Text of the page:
calculated based on the age of the applicant (the most junior, in case of a joint
property) and in relation to the value of the property. The loan is secured by a first
mortgage on the property.
The duration of the loan is equal to the life of the borrower and the delivery of the
capital of PIV can be in a lump sum or in annual payments. The repayment of principal
and interest usually takes place, to the death of the contractor, by the heirs. If the
heirs do not want to repay the loan, the property will be sold and the proceeds will pay
off the loan, recognizing any excess remaining to the heirs. As to the financial
conditions, it is a fixed rate loan (i.e. the interest rate of the PIV remains constant for
its entire life).
50
See: Monte Paschi di Siena, Foglio Informativo del 7 luglio 2014.
111
Below are described the other specific characteristics of the product offered by MPS.
Maximum amount financed
Up front: maximum € 200,000.00.
In installments: maximum annual amount € 25,000.00 (for a maximum of 20
disbursements).
The amount that could be awarded depends on the value of the property and the age
of the applicant. For example, an applicant of 70 years could be granted a supply
around 16% of the property value, one 80 years old 33%, to one of 90 to 50%, again up
to a maximum of € 200,000.00.
Duration
Duration of the loan is equal to the life of the borrower. Repayment arrangements: in a
lump sum principal and interest, or through funding to any heirs, except existence
creditworthiness. At any time after six months from the date of death of the borrower,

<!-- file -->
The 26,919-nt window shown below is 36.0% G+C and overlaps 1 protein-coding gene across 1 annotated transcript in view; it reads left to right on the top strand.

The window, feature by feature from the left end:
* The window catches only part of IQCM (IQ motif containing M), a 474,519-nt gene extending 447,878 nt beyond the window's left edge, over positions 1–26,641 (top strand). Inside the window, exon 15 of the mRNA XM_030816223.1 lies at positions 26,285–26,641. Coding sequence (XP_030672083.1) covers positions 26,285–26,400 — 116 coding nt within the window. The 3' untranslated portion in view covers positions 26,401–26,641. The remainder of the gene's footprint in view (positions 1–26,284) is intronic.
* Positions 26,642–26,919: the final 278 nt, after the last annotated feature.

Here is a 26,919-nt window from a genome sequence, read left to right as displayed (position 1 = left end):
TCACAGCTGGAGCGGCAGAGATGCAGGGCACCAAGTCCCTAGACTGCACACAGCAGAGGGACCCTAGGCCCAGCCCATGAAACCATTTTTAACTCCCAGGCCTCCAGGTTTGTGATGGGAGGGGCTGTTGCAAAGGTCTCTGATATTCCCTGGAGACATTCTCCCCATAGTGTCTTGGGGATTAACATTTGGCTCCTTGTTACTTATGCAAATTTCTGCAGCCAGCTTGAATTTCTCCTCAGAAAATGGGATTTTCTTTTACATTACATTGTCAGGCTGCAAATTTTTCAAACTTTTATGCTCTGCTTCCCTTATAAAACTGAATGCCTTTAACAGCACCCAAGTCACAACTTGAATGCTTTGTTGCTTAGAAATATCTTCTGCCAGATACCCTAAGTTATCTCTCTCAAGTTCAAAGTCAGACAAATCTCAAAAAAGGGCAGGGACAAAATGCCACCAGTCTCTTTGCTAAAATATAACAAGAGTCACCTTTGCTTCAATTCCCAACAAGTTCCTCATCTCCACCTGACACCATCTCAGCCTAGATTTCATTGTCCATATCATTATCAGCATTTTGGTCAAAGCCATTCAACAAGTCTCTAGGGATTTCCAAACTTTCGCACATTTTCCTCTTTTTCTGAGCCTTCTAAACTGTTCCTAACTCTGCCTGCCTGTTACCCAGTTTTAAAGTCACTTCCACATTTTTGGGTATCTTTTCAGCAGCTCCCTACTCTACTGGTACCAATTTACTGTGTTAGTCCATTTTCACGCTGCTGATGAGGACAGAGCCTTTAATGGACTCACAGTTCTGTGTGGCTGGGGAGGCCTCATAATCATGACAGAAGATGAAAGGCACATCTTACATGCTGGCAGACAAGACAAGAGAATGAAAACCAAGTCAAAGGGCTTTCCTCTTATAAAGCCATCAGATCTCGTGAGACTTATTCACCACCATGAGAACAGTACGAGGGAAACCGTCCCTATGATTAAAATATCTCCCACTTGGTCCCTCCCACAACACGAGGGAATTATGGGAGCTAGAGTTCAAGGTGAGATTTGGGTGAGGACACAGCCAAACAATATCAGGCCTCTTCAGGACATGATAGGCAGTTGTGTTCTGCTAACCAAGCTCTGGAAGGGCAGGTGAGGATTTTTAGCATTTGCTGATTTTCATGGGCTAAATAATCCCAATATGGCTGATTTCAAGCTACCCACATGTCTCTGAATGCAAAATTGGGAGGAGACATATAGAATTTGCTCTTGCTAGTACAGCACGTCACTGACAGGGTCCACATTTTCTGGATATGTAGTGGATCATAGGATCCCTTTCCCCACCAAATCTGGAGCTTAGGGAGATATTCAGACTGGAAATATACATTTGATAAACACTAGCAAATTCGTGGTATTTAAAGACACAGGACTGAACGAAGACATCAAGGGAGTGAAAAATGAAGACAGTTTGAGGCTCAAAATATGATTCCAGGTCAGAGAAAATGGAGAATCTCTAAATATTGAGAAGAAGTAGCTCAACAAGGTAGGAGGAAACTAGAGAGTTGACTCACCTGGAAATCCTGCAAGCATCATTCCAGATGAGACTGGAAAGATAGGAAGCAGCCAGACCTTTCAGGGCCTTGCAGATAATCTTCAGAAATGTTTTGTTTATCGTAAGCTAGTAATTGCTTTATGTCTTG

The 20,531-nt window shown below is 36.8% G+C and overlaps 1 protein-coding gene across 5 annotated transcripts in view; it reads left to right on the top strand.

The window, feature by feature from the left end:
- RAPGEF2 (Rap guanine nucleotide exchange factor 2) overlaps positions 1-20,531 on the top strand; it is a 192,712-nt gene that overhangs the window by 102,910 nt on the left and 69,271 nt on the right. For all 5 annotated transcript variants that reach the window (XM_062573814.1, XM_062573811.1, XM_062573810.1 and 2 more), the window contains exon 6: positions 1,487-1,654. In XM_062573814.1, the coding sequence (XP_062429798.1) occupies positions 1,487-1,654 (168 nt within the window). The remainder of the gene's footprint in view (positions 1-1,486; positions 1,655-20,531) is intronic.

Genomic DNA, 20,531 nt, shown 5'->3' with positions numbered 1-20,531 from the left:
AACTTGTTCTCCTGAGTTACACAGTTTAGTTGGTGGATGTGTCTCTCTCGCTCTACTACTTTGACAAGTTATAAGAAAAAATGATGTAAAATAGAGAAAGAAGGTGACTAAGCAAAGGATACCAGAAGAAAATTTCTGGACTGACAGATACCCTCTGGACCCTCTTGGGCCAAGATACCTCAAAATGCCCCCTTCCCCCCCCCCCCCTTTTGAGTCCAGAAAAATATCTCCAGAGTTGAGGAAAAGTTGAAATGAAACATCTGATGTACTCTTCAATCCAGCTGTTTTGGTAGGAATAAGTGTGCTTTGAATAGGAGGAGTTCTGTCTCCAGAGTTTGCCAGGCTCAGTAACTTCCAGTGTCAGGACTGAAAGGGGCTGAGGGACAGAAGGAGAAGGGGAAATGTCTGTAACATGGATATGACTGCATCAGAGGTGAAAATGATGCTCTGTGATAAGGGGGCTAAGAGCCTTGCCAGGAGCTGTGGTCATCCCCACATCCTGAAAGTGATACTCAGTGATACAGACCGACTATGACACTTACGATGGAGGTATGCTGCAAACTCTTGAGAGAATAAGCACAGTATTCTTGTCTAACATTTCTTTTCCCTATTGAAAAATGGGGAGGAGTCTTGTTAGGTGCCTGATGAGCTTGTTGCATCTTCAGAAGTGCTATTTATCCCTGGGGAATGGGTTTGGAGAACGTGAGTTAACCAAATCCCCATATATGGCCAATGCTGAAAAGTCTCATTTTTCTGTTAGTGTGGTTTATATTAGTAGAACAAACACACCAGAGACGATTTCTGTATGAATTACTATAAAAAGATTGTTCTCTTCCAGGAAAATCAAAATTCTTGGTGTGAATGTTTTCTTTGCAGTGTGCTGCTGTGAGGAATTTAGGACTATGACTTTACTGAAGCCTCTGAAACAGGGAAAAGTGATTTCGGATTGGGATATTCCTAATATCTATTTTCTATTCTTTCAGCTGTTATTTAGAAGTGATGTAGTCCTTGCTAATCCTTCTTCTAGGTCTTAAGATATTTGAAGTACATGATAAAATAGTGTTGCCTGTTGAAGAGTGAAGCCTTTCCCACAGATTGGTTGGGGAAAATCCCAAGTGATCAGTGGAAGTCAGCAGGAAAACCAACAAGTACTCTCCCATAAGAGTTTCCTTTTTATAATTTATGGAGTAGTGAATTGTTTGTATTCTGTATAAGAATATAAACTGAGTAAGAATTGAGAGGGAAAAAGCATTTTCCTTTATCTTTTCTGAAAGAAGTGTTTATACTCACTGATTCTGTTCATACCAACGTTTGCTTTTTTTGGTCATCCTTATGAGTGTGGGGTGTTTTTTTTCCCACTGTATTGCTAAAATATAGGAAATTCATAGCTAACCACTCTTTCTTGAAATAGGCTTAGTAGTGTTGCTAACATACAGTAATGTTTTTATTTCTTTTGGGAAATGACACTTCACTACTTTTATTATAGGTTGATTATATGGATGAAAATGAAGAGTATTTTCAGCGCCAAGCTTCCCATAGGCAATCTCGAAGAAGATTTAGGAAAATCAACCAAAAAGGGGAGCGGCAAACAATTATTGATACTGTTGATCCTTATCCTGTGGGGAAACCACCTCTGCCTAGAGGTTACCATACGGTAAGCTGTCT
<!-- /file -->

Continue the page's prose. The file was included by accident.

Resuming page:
if any heirs do not intend to repay the loan principal and interest, the Bank will be
entitled to act in the way of enforcement for the recovery of their claims.
Loan to Value
Depending on the age of the borrower, you can be delivered as a maximum the
following percentages of the value of the property.
Age
70 anni
71 anni
72 anni
73 anni
Loan to Value
16,00%
17,20%
18,50%
19,90%
112
Age
74 anni
75 anni
76 anni
77 anni
78 anni
79 anni
80 anni
81 anni
82 anni
83 anni
84 anni
85 anni
86 anni
87 anni
88 anni
89 anni
90 anni
91 anni
92 anni
93 anni
94 anni
95 anni
Loan to Value
21,45%
23,00%
24,80%
26,70%
28,70%
30,90%
33,30%
34,50%
35,50%
36,40%
37,40%
38,40%
39,40%
40,50%
41,60%
42,70%
43,90%
45,10%
46,30%
47,50%
48,80%
50,00%
Nominal annual interest rate
Parameter: 30 Years Interest Rate Swap letter taken on the market two working days
before the end of the month of signing of the loan plus a spread of 4.8% per annum.
Interest is compounded annually and repaid in a lump sum together with the principal.
Depreciation type
Zero coupon bond, having principal and interest repaid at maturity. The annual
capitalization of interest (Law 248/2005) is applied. The product does not require
repayment plan installments.
Late payment fees
The statutory rate is applicable at the end date of death.
113
Expenses, fees
There are the following expenses and fees: preparatory of € 800.00; substitute tax to
the extent provided by Law; stamp duty to the extent provided by Law.
14.3.2 The product ‘Patrimonio casa’ by Deutsche Bank
The features of the product by Deutsche Bank are described below51.
Amount financed
The amount of funding varies from a minimum of 14% to a maximum of 52% of the
appraisal value of the mortgaged property and the age and sex of the borrower; in any